Emperor follows a dividend focus so your wealth can grow not just from the long-term increase in value of the stocks but also from those likely consistent dividend payouts. Another way Emperor sets itself apart from other robo advisors is the ability to invest for multiple goals.

That’s important and I’ll tell you why. Most robo advisors invest your money exclusively for retirement, putting you in funds and positioning your money at a risk level for that very long-term goal. This is a problem because most of us don’t just have the one singular goal. We’re investing for retirement but also for those education costs, for that bucket list and for those big purchases like a home.

Those shorter-term goals are going to mean you need money much sooner than your retirement. So having that money invested for very long-term, it’s probably in riskier investments than is appropriate. If you’re going to be needing that money within the next five or even ten years, you don’t want it in something that could crumble in the next stock market crash.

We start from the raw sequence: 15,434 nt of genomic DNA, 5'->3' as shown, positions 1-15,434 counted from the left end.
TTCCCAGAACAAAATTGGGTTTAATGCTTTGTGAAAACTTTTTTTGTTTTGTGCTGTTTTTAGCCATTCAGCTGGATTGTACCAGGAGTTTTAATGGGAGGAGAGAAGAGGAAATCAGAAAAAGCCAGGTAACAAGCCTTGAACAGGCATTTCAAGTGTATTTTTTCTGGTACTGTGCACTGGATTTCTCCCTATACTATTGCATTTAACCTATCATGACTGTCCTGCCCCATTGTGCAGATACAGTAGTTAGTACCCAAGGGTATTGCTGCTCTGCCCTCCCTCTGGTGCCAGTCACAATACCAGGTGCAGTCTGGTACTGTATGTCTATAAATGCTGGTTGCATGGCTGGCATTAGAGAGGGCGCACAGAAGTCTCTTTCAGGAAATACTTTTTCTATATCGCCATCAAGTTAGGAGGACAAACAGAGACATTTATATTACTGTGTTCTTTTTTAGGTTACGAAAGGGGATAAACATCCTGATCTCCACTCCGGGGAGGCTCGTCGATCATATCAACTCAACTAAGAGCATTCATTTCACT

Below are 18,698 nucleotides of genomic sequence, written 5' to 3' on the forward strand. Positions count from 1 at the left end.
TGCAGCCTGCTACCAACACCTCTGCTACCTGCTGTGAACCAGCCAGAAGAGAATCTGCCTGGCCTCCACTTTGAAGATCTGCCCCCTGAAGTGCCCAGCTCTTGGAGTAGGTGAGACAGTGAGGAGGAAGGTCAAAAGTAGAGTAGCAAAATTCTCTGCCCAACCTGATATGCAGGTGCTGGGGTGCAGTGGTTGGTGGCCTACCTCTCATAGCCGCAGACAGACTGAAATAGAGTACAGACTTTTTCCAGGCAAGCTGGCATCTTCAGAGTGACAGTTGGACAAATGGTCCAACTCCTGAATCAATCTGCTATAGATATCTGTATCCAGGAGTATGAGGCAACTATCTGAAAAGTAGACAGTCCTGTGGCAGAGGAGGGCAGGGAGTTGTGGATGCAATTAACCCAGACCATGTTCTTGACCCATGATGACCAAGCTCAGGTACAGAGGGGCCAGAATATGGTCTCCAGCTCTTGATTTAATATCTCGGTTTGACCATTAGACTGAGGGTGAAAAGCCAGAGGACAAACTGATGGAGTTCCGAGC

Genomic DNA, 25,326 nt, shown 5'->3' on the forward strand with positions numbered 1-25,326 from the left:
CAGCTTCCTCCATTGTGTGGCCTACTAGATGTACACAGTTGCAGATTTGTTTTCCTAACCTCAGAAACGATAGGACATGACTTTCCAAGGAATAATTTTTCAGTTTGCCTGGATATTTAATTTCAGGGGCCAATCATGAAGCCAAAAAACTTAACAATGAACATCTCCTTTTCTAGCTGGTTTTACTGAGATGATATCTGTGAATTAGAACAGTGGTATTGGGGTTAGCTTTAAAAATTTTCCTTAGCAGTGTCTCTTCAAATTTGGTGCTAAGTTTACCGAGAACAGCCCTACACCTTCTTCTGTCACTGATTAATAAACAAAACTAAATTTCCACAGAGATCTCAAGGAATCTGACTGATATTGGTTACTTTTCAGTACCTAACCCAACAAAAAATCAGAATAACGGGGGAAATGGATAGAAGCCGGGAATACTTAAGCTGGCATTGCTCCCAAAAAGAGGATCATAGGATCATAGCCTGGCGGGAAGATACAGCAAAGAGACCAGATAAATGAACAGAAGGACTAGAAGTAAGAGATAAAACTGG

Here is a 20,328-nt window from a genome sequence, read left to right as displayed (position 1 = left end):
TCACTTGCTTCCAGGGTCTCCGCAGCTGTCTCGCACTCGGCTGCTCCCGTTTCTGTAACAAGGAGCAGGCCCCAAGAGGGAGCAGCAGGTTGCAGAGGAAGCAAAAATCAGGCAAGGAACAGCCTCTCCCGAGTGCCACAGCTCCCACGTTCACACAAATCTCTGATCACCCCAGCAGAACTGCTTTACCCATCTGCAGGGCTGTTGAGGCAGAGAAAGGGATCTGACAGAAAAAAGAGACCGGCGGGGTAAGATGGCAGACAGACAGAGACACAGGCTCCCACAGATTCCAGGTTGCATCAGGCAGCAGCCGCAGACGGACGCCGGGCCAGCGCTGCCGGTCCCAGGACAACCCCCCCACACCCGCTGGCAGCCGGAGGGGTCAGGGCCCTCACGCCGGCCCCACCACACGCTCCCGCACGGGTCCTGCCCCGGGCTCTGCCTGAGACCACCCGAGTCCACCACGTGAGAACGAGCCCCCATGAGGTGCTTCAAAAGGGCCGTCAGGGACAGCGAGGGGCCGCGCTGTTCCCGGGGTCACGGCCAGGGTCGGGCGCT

So by investing across multiple goals, Emperor is able to closer match your investments to your needs.

Now I want to go over some basics of Emperor Investments, the fees, how it works, and then I’ll show you how to open an account.

So we’ve already talked about how Emperor Investments charges a flat 0.6% annualized fee on your portfolio. Since they invest your money in individual stocks, there are no other fees, that you’ll get with most other robo advisors. That single fee is charged at the end of the month depending on what the market value of your portfolio is at that time. For example if you had an balance of $10,000 then you’d pay $5 for that 0.6% management fee. Understand that’s 0.6% a year, not per month.